In ‘Crank Caverns’ , posted in 2012, the site owner wrote an account of their own visit there. Useful, and informative as this post was, it was the comments included below it which really drew my interest.
Several of the comments stated they remembered being able to access the small, crawl-through tunnel (“the Mousie” – although exactly which entrance this nickname refers to seems a matter of some debate amongst locals) which led to the drop into the initial cavern when they were younger. People also stated that they knew of other entrances to the tunnel network, notably via the Stork Inn pub cellar, and St Marys Church in Billinge. Some of those commenting claimed to know where these entrances were, having been shown them by the landlord or priest respectively. In time, others countered that they knew the landlord and/or the priest in question, and that these entrances do not exist. It is noticeable that, as the comments get more recent, they become more and more dismissive of the idea that the tunnels have, or ever had, any real depth. What begin as pleasant, interesting, shared reminiscences, become dismissive denials within a few years.
The ludchurch post lead me to sthelens-connect.net where I found a thread on the caverns with a host of locals discussing them. One notable post from 2004, the year the thread was begun, contains the following:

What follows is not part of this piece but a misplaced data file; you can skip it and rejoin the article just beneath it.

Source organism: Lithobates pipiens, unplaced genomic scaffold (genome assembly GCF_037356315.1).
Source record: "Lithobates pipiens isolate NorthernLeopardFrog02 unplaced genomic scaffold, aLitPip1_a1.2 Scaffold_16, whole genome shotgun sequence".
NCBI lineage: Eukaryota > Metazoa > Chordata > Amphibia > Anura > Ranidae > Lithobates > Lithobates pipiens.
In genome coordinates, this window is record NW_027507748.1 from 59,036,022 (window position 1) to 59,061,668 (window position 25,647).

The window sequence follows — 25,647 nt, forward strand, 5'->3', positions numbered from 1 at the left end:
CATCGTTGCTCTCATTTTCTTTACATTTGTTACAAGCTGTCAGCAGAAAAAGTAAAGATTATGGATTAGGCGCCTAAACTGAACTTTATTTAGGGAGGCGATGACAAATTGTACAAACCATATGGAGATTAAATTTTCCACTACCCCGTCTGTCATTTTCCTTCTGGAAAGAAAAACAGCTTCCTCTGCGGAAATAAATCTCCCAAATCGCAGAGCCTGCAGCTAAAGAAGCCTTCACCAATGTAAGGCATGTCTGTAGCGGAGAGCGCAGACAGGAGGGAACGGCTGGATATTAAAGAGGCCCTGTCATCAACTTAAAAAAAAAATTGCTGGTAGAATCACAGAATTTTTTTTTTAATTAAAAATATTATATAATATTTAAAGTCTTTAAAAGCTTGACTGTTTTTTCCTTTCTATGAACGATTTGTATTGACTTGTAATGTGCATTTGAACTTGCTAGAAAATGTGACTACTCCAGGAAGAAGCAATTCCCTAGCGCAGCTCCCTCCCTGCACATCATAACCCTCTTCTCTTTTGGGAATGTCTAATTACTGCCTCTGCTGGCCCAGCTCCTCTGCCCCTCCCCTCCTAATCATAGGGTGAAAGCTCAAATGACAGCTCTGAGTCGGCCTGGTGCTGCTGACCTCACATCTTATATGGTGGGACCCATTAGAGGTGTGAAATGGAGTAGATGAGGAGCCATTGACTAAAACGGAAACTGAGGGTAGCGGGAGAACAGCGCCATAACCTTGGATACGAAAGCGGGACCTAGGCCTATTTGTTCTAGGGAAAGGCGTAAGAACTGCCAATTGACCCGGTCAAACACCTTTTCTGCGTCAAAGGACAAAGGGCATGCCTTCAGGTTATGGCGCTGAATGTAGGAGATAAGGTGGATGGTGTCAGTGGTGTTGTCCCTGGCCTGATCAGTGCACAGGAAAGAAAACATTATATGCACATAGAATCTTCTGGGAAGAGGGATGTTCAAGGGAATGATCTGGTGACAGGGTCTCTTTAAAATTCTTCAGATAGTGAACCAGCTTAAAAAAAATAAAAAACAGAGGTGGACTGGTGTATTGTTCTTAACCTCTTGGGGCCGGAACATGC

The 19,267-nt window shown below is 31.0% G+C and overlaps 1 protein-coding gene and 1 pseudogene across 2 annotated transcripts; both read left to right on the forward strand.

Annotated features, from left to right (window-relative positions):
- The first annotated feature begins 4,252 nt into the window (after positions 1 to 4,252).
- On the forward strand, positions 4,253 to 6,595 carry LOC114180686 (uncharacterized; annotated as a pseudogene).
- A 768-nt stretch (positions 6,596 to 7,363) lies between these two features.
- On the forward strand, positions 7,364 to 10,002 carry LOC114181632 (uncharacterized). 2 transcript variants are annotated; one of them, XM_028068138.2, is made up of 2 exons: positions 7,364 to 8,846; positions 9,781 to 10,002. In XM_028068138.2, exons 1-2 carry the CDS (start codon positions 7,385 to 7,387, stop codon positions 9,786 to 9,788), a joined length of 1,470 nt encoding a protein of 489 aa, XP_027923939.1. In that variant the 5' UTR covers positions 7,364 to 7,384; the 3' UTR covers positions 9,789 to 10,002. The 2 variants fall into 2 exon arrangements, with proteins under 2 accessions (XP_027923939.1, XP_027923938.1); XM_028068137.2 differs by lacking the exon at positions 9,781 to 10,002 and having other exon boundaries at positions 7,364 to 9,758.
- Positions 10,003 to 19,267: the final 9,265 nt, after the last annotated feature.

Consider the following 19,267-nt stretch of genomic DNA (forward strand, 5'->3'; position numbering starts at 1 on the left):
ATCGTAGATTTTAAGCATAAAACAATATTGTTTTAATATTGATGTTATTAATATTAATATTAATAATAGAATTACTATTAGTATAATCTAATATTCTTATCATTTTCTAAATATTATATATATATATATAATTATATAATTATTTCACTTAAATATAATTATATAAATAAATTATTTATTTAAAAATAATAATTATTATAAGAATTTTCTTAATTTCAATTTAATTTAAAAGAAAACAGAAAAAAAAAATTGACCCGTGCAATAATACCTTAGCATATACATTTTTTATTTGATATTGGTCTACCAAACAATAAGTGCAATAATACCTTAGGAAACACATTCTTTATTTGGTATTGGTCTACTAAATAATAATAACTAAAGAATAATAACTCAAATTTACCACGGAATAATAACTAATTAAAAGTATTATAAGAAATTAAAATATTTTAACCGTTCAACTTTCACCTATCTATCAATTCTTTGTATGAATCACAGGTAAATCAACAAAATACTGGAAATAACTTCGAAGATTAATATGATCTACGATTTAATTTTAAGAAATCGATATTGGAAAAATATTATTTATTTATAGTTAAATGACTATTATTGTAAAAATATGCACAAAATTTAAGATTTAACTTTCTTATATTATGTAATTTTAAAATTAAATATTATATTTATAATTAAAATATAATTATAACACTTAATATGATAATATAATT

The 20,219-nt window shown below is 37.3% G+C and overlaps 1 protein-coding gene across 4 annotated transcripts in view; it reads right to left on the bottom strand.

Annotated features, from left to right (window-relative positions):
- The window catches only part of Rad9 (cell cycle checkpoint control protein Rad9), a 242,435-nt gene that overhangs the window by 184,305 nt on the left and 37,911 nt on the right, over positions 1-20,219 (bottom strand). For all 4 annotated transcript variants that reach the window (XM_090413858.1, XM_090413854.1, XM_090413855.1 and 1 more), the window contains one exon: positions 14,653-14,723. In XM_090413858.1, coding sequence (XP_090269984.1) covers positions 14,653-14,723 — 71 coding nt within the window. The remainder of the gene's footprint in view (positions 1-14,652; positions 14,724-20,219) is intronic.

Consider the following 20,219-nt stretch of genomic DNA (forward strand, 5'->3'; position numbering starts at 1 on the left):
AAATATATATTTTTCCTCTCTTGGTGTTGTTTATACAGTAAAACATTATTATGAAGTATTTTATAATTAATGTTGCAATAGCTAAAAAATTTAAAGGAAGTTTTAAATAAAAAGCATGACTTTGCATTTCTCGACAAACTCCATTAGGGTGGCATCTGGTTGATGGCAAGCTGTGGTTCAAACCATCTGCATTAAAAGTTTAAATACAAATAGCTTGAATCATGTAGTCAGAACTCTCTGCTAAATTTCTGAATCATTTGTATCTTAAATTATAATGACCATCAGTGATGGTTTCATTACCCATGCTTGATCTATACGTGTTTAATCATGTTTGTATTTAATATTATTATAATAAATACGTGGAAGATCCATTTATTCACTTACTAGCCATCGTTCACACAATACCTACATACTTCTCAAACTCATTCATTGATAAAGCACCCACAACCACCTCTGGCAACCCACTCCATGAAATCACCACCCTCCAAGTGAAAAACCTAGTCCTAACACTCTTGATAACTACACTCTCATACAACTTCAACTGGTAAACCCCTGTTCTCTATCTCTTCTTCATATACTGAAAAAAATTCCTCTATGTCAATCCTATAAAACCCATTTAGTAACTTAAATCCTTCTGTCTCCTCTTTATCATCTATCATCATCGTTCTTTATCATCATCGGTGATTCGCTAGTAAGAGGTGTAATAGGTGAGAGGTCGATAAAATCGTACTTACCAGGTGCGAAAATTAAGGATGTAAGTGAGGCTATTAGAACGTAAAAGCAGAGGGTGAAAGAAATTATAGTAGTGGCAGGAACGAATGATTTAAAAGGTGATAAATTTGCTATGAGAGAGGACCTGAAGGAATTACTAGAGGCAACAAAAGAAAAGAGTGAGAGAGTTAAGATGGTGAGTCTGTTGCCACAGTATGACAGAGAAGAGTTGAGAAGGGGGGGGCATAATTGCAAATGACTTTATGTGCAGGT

when i was a kid there were two open caves that ran for over 3 miles. One “The mousies hole” came to an abrupt end and often flooded due to a stream running across it about a mile in..which at times you really needed to belly crawl to get through..The other was the “blue lagoon” which was a underground lake about 50 meters across which also was around 3 miles in..I believe the stream in the other cave ran off from this lake.I used to frequent both of those caves as a kid and was an excellent caver and took kids in there “for a price” usually a couple of woodbines..Both those caves were early sandstone slate mines and were this was closed off in 1968 due to an accident with young kids getting lost down there.
An extract from another post, this time from 2009:
I know you have all heard this before but I have been going up there since I was a kid (being from Rainford) but never ventured far in. When I was about 19 I went up there with a mate (Tom who I’ve now known for years now and he ain’t no liar) who absolutely swore down he had been to what he thought was the lake. I’m trying to get hold of him for more info.
The underground lake – or Blue Lagoon – seems to feature in many people’s childhood memories of the caverns, mostly (it seems) from the 1960s and 70s, but some claimed to have visited more recently, like one 2005 poster:
as for the under ground lake, it does exist as iv been for a swim in it a few years ago.